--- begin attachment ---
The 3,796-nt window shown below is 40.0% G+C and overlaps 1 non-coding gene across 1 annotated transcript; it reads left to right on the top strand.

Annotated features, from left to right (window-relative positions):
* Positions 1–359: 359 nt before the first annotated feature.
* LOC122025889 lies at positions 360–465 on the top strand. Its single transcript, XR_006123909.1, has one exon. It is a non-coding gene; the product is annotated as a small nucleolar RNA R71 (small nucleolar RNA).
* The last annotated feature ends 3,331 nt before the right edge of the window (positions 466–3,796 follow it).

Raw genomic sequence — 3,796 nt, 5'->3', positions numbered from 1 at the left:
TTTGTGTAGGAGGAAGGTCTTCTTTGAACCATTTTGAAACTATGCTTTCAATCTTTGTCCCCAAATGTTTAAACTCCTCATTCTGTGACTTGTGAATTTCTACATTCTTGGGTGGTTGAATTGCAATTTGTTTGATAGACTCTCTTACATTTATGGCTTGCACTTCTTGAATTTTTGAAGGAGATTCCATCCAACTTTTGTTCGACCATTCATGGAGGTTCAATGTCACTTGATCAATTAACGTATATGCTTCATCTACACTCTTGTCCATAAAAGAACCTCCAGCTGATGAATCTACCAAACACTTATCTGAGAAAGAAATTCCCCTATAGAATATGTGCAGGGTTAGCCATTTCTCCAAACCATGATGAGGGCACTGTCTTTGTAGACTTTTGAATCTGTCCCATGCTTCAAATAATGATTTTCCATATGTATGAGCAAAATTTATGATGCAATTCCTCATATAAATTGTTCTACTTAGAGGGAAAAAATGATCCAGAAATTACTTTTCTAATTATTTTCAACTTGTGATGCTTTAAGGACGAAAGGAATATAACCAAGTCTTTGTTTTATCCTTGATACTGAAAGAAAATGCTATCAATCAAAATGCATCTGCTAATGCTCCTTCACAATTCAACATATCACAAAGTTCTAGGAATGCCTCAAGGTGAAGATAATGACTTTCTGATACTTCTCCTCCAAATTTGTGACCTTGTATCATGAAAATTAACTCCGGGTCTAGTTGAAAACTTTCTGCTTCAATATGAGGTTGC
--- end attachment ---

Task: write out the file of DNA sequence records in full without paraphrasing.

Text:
The 3,796-nt window shown below is 40.0% G+C and overlaps 1 non-coding gene across 1 annotated transcript; it reads left to right on the top strand.

Annotated features, from left to right (window-relative positions):
* Positions 1–359: 359 nt before the first annotated feature.
* LOC122025889 lies at positions 360–465 on the top strand. Its single transcript, XR_006123909.1, has one exon. It is a non-coding gene; the product is annotated as a small nucleolar RNA R71 (small nucleolar RNA).
* The last annotated feature ends 3,331 nt before the right edge of the window (positions 466–3,796 follow it).

Raw genomic sequence — 3,796 nt, 5'->3', positions numbered from 1 at the left:
TTTGTGTAGGAGGAAGGTCTTCTTTGAACCATTTTGAAACTATGCTTTCAATCTTTGTCCCCAAATGTTTAAACTCCTCATTCTGTGACTTGTGAATTTCTACATTCTTGGGTGGTTGAATTGCAATTTGTTTGATAGACTCTCTTACATTTATGGCTTGCACTTCTTGAATTTTTGAAGGAGATTCCATCCAACTTTTGTTCGACCATTCATGGAGGTTCAATGTCACTTGATCAATTAACGTATATGCTTCATCTACACTCTTGTCCATAAAAGAACCTCCAGCTGATGAATCTACCAAACACTTATCTGAGAAAGAAATTCCCCTATAGAATATGTGCAGGGTTAGCCATTTCTCCAAACCATGATGAGGGCACTGTCTTTGTAGACTTTTGAATCTGTCCCATGCTTCAAATAATGATTTTCCATATGTATGAGCAAAATTTATGATGCAATTCCTCATATAAATTGTTCTACTTAGAGGGAAAAAATGATCCAGAAATTACTTTTCTAATTATTTTCAACTTGTGATGCTTTAAGGACGAAAGGAATATAACCAAGTCTTTGTTTTATCCTTGATACTGAAAGAAAATGCTATCAATCAAAATGCATCTGCTAATGCTCCTTCACAATTCAACATATCACAAAGTTCTAGGAATGCCTCAAGGTGAAGATAATGACTTTCTGATACTTCTCCTCCAAATTTGTGACCTTGTATCATGAAAATTAACTCCGGGTCTAGTTGAAAACTTTCTGCTTCAATATGAGGTTGC